In the past, Rethink Robotics’ competitive positioning vis-à-vis other collaborative systems came down to rapid setup and programming efficiency. The company touted out-of-the-box usability and programming ease, as well as the ability to be operated by a workforce with a wide range of education and qualification levels as key differentiators. Rethink Robotics’ systems could be put into production very rapidly, and repurposed quickly and easily as needs demanded.

With Intera 5, Rethink Robotics builds upon these historical advantages and extends them. For example, abstracted, simplified programming is now supported for both basic and complex system development. Rapid deployment and integration, too, has been extended and now includes entire work-cells. It could be said that with the Intera 5 human-robot collaboration has been expanded to include collaboration among the various functional elements in a work-cell. According to Rethink Robotics customers, Intera 5 resulted in significant reductions in work-cell deployment times.

The Intera 5 announcement also highlights another Rethink Robotics differentiator, namely the centrality of software in the company’s business model. On more than one occasion, company representatives referred to Rethink Robotics as a software company that also sells robots. It is also true that Rethink Robotics’ software model is similar to that found in the PC and workstation market, unlike the bulk of other industrial robotics suppliers. Software is released on a rapid, consistent basis, with each new version providing for new capabilities and offering better performance. For example, the original Baxter systems that shipped in 2012 ran on beta software. The first version of the ‘final’ Baxter code followed in 2013, and this was updated repeatedly on a regular basis thereafter, with one point release improving Baxter performance as much as 3X according to Rethink Robotics representatives.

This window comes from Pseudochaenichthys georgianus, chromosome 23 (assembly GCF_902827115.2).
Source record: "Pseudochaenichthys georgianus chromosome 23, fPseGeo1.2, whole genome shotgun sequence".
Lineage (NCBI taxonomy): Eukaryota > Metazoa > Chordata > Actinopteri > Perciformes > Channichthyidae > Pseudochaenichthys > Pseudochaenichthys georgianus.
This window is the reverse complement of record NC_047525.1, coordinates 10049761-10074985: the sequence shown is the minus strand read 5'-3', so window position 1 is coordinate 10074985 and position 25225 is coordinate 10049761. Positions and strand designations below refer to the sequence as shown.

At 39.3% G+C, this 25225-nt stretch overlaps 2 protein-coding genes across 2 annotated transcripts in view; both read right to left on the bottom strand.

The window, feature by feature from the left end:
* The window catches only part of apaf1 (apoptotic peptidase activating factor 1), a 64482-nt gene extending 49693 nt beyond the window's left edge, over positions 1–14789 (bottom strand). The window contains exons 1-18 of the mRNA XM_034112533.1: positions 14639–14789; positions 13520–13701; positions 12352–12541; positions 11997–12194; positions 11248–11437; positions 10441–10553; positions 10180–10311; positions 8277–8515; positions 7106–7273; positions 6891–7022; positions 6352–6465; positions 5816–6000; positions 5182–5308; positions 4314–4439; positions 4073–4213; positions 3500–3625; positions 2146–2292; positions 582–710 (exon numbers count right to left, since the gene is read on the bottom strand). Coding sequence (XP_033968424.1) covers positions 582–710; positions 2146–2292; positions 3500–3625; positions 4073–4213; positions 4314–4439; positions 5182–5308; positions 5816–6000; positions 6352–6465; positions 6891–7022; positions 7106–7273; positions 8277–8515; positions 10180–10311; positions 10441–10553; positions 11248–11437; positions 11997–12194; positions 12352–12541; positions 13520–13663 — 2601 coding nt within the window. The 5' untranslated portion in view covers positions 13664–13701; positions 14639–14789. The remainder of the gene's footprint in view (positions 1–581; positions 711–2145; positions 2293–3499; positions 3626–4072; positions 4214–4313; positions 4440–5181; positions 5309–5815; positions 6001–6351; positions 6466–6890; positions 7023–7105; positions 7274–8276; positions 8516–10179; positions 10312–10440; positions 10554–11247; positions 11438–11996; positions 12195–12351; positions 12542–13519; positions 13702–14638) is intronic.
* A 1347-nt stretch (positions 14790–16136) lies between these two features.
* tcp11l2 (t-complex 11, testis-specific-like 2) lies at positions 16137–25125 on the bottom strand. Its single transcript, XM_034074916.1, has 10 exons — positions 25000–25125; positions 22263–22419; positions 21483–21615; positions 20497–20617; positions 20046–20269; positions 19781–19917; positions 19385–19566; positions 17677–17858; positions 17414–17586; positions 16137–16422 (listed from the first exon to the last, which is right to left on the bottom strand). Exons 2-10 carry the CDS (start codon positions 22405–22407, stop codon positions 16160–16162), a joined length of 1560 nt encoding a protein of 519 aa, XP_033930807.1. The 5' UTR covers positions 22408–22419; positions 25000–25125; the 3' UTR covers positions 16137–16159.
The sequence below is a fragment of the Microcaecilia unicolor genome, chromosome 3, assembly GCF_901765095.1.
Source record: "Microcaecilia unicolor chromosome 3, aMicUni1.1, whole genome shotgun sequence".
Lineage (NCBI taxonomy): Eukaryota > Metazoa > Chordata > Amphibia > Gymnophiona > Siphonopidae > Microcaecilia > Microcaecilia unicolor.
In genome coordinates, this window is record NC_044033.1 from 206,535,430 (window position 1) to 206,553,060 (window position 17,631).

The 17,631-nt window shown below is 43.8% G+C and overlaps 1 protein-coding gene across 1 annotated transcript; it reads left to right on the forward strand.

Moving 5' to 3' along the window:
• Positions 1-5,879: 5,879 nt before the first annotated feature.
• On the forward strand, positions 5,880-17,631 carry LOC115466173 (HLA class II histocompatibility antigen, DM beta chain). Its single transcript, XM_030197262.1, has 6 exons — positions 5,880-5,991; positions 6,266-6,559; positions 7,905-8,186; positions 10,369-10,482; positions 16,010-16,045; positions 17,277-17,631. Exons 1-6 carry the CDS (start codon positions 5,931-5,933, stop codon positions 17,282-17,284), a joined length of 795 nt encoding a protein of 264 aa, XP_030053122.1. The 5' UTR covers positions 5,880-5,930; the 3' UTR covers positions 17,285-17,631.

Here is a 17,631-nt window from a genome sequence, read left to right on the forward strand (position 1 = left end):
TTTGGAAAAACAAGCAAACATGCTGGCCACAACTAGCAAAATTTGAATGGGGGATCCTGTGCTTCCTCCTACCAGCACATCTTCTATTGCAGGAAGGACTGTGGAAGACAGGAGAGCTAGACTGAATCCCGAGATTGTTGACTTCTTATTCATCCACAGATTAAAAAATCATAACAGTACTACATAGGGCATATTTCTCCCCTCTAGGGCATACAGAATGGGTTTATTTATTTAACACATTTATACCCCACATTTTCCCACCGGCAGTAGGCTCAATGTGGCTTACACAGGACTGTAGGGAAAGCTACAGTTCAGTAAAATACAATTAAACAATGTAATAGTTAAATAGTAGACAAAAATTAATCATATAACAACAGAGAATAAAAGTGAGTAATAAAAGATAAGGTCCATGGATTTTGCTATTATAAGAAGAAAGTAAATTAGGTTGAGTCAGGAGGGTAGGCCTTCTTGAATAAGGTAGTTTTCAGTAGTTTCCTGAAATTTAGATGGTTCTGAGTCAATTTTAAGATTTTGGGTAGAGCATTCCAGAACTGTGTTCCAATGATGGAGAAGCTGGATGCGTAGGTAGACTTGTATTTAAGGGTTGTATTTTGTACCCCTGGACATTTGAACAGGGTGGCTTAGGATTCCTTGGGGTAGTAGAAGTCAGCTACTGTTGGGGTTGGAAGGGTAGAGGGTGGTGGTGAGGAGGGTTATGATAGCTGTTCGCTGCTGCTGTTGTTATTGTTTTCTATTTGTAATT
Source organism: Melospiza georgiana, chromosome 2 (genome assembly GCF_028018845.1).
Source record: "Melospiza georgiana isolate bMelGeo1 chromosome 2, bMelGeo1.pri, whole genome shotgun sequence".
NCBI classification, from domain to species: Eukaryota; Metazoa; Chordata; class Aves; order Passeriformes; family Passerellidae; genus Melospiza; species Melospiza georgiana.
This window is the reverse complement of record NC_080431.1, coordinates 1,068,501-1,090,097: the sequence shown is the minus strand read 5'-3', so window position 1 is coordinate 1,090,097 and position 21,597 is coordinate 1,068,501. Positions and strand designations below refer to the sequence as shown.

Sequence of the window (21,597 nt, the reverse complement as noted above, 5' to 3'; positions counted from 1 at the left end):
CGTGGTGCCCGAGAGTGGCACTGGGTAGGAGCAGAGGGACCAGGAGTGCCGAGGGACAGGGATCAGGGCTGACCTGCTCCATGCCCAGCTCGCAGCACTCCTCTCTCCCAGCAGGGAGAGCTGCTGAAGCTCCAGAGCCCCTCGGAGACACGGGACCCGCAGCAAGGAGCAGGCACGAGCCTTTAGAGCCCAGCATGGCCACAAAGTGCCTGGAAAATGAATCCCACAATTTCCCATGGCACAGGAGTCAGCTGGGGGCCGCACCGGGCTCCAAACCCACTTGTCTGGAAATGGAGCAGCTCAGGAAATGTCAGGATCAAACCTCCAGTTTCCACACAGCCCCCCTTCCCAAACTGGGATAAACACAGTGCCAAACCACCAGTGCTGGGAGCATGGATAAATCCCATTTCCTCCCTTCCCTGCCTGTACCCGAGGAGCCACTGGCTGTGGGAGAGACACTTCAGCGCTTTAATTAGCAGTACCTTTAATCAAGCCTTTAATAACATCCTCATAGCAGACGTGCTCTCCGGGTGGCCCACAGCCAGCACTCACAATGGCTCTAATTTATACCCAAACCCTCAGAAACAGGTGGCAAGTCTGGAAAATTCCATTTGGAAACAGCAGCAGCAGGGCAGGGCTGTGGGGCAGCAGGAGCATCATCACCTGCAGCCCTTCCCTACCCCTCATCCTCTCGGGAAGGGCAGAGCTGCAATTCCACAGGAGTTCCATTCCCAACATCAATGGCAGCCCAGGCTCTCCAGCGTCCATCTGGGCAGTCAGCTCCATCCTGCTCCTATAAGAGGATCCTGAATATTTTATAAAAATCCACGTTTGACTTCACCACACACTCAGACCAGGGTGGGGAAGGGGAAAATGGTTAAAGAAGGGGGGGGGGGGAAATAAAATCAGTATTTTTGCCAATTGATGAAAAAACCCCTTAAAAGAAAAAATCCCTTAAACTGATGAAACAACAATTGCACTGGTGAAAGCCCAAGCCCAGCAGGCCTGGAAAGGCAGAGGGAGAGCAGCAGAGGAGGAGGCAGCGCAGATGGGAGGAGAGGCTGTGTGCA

Prior to the Intera 5, each Intera software iteration provided for consistent, yet incremental change. Intera 5, however, is a much more significant release, hence its inability to run on the older Baxter platform (the Sawyer platform outsells the Baxter system by a factor of 10 to 1). Yes, Intera 5 simplifies programming, work-cell connectivity, and automation; but more importantly, Intera 5 is a future functional enabler for production lines and supply chains that are completely integrated and tightly synchronized, with process automation occurring on the fly aided by secure cloud/distributed architectures, and processes that are optimized autonomously and in real time with the assistance of advanced analytics and machine learning (ML) (i.e., Industry 4.0). Viewed in this light, Intera 5 also finds itself in the company of other automation integration systems such as Yamaha’s Advanced Robotics Automation Platform and FANUC’s Intelligent Edge Link and Drive (FIELD) system.